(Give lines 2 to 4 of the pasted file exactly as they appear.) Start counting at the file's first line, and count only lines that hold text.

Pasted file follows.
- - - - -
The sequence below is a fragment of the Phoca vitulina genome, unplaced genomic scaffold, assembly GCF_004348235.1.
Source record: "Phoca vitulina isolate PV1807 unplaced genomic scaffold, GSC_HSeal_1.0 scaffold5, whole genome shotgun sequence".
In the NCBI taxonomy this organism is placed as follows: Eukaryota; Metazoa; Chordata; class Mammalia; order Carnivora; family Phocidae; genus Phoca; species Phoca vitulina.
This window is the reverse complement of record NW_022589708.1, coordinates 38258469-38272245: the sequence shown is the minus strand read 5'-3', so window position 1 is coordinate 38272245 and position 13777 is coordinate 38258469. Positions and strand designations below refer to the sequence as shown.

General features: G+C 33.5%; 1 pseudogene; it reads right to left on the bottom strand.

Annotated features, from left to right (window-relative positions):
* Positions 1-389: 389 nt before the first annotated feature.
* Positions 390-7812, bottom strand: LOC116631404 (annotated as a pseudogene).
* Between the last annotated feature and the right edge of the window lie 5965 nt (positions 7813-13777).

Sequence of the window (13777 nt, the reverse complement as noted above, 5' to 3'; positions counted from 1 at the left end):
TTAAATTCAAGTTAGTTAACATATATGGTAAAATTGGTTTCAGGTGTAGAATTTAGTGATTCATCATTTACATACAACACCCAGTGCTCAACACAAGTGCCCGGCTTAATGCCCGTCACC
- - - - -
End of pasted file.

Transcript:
Source record: "Phoca vitulina isolate PV1807 unplaced genomic scaffold, GSC_HSeal_1.0 scaffold5, whole genome shotgun sequence".
In the NCBI taxonomy this organism is placed as follows: Eukaryota; Metazoa; Chordata; class Mammalia; order Carnivora; family Phocidae; genus Phoca; species Phoca vitulina.
This window is the reverse complement of record NW_022589708.1, coordinates 38258469-38272245: the sequence shown is the minus strand read 5'-3', so window position 1 is coordinate 38272245 and position 13777 is coordinate 38258469. Positions and strand designations below refer to the sequence as shown.